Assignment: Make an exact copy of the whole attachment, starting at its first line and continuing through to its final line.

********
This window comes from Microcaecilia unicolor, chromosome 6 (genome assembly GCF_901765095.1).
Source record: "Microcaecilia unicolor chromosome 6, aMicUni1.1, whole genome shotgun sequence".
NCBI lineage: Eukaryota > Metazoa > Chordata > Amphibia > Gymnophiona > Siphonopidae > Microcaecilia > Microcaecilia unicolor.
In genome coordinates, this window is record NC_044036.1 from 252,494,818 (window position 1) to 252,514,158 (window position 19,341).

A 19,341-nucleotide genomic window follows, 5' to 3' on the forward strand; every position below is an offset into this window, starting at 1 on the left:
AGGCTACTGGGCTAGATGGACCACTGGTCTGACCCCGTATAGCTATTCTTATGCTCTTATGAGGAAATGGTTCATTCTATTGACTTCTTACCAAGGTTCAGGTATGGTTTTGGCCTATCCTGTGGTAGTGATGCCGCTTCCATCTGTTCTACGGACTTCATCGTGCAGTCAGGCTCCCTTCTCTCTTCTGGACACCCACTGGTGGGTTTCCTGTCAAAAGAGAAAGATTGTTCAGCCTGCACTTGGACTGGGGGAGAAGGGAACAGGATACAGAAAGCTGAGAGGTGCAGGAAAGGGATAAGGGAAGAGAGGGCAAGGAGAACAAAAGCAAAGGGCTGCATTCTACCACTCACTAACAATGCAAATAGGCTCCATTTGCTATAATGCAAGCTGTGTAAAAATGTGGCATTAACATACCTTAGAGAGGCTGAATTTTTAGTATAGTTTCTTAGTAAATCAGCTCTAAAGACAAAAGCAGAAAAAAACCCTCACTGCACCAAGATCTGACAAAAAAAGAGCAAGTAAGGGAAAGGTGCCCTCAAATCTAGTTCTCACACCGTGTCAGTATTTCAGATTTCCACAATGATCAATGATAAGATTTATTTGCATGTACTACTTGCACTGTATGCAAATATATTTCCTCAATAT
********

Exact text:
This window comes from Microcaecilia unicolor, chromosome 6 (genome assembly GCF_901765095.1).
Source record: "Microcaecilia unicolor chromosome 6, aMicUni1.1, whole genome shotgun sequence".
NCBI lineage: Eukaryota > Metazoa > Chordata > Amphibia > Gymnophiona > Siphonopidae > Microcaecilia > Microcaecilia unicolor.
In genome coordinates, this window is record NC_044036.1 from 252,494,818 (window position 1) to 252,514,158 (window position 19,341).

A 19,341-nucleotide genomic window follows, 5' to 3' on the forward strand; every position below is an offset into this window, starting at 1 on the left:
AGGCTACTGGGCTAGATGGACCACTGGTCTGACCCCGTATAGCTATTCTTATGCTCTTATGAGGAAATGGTTCATTCTATTGACTTCTTACCAAGGTTCAGGTATGGTTTTGGCCTATCCTGTGGTAGTGATGCCGCTTCCATCTGTTCTACGGACTTCATCGTGCAGTCAGGCTCCCTTCTCTCTTCTGGACACCCACTGGTGGGTTTCCTGTCAAAAGAGAAAGATTGTTCAGCCTGCACTTGGACTGGGGGAGAAGGGAACAGGATACAGAAAGCTGAGAGGTGCAGGAAAGGGATAAGGGAAGAGAGGGCAAGGAGAACAAAAGCAAAGGGCTGCATTCTACCACTCACTAACAATGCAAATAGGCTCCATTTGCTATAATGCAAGCTGTGTAAAAATGTGGCATTAACATACCTTAGAGAGGCTGAATTTTTAGTATAGTTTCTTAGTAAATCAGCTCTAAAGACAAAAGCAGAAAAAAACCCTCACTGCACCAAGATCTGACAAAAAAAGAGCAAGTAAGGGAAAGGTGCCCTCAAATCTAGTTCTCACACCGTGTCAGTATTTCAGATTTCCACAATGATCAATGATAAGATTTATTTGCATGTACTACTTGCACTGTATGCAAATATATTTCCTCAATAT